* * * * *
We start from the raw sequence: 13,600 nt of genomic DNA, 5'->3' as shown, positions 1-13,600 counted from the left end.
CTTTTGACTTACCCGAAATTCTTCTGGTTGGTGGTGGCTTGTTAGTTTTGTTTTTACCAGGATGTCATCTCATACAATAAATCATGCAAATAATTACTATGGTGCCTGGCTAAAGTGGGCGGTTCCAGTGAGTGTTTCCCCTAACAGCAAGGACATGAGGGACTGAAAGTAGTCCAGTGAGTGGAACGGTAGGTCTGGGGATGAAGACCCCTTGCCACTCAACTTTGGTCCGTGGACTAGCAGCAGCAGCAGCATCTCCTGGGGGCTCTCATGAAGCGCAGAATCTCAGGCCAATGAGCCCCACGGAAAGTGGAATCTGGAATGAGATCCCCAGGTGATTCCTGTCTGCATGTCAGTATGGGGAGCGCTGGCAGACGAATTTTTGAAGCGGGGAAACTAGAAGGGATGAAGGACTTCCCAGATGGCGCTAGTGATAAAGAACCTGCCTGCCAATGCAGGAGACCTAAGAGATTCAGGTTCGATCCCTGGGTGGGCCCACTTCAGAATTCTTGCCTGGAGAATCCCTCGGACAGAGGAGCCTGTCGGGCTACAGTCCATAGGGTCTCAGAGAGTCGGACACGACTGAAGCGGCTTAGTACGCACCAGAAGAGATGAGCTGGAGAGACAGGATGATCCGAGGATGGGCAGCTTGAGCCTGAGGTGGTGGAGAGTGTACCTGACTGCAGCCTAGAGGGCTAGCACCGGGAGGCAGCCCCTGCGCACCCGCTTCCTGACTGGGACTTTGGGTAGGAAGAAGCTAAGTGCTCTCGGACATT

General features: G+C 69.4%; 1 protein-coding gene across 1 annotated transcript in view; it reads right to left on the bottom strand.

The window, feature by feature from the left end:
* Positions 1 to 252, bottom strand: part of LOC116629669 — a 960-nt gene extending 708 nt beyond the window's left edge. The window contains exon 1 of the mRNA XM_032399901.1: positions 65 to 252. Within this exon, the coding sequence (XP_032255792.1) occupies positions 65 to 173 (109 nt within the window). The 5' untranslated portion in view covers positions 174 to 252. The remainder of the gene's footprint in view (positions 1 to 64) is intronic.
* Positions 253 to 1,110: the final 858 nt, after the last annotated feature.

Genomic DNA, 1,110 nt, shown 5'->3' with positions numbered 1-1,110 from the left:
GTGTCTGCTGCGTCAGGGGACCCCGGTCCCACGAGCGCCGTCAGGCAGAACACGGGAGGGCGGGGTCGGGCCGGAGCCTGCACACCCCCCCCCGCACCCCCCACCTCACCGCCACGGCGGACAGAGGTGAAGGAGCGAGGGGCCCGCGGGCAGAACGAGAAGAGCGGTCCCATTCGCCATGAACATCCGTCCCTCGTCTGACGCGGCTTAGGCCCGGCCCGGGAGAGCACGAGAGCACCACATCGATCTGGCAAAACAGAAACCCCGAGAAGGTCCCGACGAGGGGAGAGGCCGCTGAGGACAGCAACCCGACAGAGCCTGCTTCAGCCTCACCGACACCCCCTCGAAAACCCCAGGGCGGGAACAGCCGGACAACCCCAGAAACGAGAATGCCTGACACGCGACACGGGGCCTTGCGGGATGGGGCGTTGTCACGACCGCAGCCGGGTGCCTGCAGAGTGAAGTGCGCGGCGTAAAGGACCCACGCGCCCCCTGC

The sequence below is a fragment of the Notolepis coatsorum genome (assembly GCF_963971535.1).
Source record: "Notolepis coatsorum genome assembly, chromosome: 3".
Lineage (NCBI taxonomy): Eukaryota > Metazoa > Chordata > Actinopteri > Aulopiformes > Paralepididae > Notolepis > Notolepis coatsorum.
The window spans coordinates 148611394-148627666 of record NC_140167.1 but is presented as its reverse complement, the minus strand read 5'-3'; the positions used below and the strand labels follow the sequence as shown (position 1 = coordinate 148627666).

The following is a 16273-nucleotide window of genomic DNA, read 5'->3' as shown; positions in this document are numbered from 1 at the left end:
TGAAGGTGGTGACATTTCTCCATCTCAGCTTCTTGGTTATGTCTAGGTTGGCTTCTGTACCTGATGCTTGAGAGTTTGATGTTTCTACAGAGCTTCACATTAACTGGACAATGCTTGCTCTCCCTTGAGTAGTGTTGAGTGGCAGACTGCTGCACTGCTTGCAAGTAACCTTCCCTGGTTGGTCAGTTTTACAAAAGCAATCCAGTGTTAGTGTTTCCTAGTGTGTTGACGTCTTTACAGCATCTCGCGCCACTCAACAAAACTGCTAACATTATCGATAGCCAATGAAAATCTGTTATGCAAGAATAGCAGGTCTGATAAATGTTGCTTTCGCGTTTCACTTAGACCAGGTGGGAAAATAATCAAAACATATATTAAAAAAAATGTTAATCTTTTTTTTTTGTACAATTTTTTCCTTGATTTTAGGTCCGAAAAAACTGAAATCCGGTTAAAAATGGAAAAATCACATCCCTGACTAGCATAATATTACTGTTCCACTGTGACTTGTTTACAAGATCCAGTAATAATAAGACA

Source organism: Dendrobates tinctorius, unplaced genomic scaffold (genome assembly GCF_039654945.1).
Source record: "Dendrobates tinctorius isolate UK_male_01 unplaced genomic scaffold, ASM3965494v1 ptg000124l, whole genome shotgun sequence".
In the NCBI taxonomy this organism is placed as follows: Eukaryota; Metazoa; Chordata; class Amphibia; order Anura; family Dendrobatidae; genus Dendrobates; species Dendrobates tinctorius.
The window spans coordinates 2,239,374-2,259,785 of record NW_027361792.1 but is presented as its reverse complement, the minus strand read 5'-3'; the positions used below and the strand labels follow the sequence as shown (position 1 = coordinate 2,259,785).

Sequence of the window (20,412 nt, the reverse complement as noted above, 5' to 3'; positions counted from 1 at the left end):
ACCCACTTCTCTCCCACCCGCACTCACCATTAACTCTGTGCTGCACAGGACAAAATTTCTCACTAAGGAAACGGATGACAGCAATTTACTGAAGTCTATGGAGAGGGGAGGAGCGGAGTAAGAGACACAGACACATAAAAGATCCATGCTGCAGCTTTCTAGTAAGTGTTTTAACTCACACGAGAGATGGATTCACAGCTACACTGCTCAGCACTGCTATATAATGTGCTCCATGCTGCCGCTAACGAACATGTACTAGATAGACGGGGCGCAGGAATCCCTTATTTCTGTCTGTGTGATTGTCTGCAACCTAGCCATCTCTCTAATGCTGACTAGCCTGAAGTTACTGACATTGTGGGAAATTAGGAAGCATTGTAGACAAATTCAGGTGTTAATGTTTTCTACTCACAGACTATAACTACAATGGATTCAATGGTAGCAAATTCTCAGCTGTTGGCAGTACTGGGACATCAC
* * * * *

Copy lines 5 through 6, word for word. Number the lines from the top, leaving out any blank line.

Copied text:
* Positions 1 to 252, bottom strand: part of LOC116629669 — a 960-nt gene extending 708 nt beyond the window's left edge. The window contains exon 1 of the mRNA XM_032399901.1: positions 65 to 252. Within this exon, the coding sequence (XP_032255792.1) occupies positions 65 to 173 (109 nt within the window). The 5' untranslated portion in view covers positions 174 to 252. The remainder of the gene's footprint in view (positions 1 to 64) is intronic.
* Positions 253 to 1,110: the final 858 nt, after the last annotated feature.